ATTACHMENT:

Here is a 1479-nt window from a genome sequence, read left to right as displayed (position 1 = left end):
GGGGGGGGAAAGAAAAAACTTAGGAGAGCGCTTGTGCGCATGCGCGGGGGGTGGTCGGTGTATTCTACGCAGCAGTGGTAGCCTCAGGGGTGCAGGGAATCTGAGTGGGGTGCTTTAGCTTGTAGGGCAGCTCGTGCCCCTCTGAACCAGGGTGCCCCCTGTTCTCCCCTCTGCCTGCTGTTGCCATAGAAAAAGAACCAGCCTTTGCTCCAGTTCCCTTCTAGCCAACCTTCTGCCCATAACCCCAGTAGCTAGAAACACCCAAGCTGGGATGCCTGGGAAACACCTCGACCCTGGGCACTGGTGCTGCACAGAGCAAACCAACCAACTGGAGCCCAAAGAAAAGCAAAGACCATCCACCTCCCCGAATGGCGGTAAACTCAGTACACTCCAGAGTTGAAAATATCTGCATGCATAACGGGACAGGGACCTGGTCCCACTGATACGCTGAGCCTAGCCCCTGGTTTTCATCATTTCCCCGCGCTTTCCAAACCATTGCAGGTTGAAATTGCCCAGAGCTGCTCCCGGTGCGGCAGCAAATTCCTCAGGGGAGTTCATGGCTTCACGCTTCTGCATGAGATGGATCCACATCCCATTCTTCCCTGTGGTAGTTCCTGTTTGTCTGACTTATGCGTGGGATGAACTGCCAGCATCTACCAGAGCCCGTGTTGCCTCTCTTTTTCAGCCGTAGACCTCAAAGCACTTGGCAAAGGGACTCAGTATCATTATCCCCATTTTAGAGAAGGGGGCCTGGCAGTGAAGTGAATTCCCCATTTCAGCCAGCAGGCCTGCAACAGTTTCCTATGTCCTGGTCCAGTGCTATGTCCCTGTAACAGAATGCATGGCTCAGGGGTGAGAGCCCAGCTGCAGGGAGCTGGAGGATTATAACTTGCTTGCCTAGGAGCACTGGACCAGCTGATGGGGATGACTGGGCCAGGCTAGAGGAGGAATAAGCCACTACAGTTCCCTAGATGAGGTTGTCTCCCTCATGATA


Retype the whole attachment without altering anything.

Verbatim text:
Here is a 1479-nt window from a genome sequence, read left to right as displayed (position 1 = left end):
GGGGGGGGAAAGAAAAAACTTAGGAGAGCGCTTGTGCGCATGCGCGGGGGGTGGTCGGTGTATTCTACGCAGCAGTGGTAGCCTCAGGGGTGCAGGGAATCTGAGTGGGGTGCTTTAGCTTGTAGGGCAGCTCGTGCCCCTCTGAACCAGGGTGCCCCCTGTTCTCCCCTCTGCCTGCTGTTGCCATAGAAAAAGAACCAGCCTTTGCTCCAGTTCCCTTCTAGCCAACCTTCTGCCCATAACCCCAGTAGCTAGAAACACCCAAGCTGGGATGCCTGGGAAACACCTCGACCCTGGGCACTGGTGCTGCACAGAGCAAACCAACCAACTGGAGCCCAAAGAAAAGCAAAGACCATCCACCTCCCCGAATGGCGGTAAACTCAGTACACTCCAGAGTTGAAAATATCTGCATGCATAACGGGACAGGGACCTGGTCCCACTGATACGCTGAGCCTAGCCCCTGGTTTTCATCATTTCCCCGCGCTTTCCAAACCATTGCAGGTTGAAATTGCCCAGAGCTGCTCCCGGTGCGGCAGCAAATTCCTCAGGGGAGTTCATGGCTTCACGCTTCTGCATGAGATGGATCCACATCCCATTCTTCCCTGTGGTAGTTCCTGTTTGTCTGACTTATGCGTGGGATGAACTGCCAGCATCTACCAGAGCCCGTGTTGCCTCTCTTTTTCAGCCGTAGACCTCAAAGCACTTGGCAAAGGGACTCAGTATCATTATCCCCATTTTAGAGAAGGGGGCCTGGCAGTGAAGTGAATTCCCCATTTCAGCCAGCAGGCCTGCAACAGTTTCCTATGTCCTGGTCCAGTGCTATGTCCCTGTAACAGAATGCATGGCTCAGGGGTGAGAGCCCAGCTGCAGGGAGCTGGAGGATTATAACTTGCTTGCCTAGGAGCACTGGACCAGCTGATGGGGATGACTGGGCCAGGCTAGAGGAGGAATAAGCCACTACAGTTCCCTAGATGAGGTTGTCTCCCTCATGATA